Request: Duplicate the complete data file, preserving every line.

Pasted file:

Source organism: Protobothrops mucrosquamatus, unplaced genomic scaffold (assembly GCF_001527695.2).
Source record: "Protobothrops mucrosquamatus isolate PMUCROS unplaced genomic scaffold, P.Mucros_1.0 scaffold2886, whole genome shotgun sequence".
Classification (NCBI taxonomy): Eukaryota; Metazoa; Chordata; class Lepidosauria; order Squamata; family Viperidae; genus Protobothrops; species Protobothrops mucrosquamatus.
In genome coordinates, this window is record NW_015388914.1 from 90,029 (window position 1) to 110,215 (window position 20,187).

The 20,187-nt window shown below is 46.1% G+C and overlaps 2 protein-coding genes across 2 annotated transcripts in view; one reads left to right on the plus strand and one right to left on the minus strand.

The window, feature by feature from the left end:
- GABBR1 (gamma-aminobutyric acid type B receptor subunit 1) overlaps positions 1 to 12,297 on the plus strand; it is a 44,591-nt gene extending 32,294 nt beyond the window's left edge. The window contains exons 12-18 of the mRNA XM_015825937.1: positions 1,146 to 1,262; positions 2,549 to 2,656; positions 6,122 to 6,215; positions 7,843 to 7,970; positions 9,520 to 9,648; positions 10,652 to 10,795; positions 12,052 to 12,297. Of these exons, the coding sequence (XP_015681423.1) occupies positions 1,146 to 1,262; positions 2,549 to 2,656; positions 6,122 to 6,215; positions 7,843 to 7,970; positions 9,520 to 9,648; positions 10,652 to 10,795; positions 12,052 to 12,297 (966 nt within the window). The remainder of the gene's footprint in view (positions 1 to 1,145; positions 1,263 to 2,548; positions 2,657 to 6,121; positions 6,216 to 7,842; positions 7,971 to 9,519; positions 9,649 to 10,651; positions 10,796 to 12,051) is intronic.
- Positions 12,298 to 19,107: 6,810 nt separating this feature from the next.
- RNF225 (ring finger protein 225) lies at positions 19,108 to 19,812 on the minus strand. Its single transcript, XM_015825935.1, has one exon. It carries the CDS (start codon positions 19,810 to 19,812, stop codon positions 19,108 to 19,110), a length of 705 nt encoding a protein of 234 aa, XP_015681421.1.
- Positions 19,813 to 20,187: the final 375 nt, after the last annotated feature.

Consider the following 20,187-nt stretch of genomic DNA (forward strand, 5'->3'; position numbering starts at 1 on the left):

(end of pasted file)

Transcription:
Source organism: Protobothrops mucrosquamatus, unplaced genomic scaffold (assembly GCF_001527695.2).
Source record: "Protobothrops mucrosquamatus isolate PMUCROS unplaced genomic scaffold, P.Mucros_1.0 scaffold2886, whole genome shotgun sequence".
Classification (NCBI taxonomy): Eukaryota; Metazoa; Chordata; class Lepidosauria; order Squamata; family Viperidae; genus Protobothrops; species Protobothrops mucrosquamatus.
In genome coordinates, this window is record NW_015388914.1 from 90,029 (window position 1) to 110,215 (window position 20,187).

The 20,187-nt window shown below is 46.1% G+C and overlaps 2 protein-coding genes across 2 annotated transcripts in view; one reads left to right on the plus strand and one right to left on the minus strand.

The window, feature by feature from the left end:
- GABBR1 (gamma-aminobutyric acid type B receptor subunit 1) overlaps positions 1 to 12,297 on the plus strand; it is a 44,591-nt gene extending 32,294 nt beyond the window's left edge. The window contains exons 12-18 of the mRNA XM_015825937.1: positions 1,146 to 1,262; positions 2,549 to 2,656; positions 6,122 to 6,215; positions 7,843 to 7,970; positions 9,520 to 9,648; positions 10,652 to 10,795; positions 12,052 to 12,297. Of these exons, the coding sequence (XP_015681423.1) occupies positions 1,146 to 1,262; positions 2,549 to 2,656; positions 6,122 to 6,215; positions 7,843 to 7,970; positions 9,520 to 9,648; positions 10,652 to 10,795; positions 12,052 to 12,297 (966 nt within the window). The remainder of the gene's footprint in view (positions 1 to 1,145; positions 1,263 to 2,548; positions 2,657 to 6,121; positions 6,216 to 7,842; positions 7,971 to 9,519; positions 9,649 to 10,651; positions 10,796 to 12,051) is intronic.
- Positions 12,298 to 19,107: 6,810 nt separating this feature from the next.
- RNF225 (ring finger protein 225) lies at positions 19,108 to 19,812 on the minus strand. Its single transcript, XM_015825935.1, has one exon. It carries the CDS (start codon positions 19,810 to 19,812, stop codon positions 19,108 to 19,110), a length of 705 nt encoding a protein of 234 aa, XP_015681421.1.
- Positions 19,813 to 20,187: the final 375 nt, after the last annotated feature.

Consider the following 20,187-nt stretch of genomic DNA (forward strand, 5'->3'; position numbering starts at 1 on the left):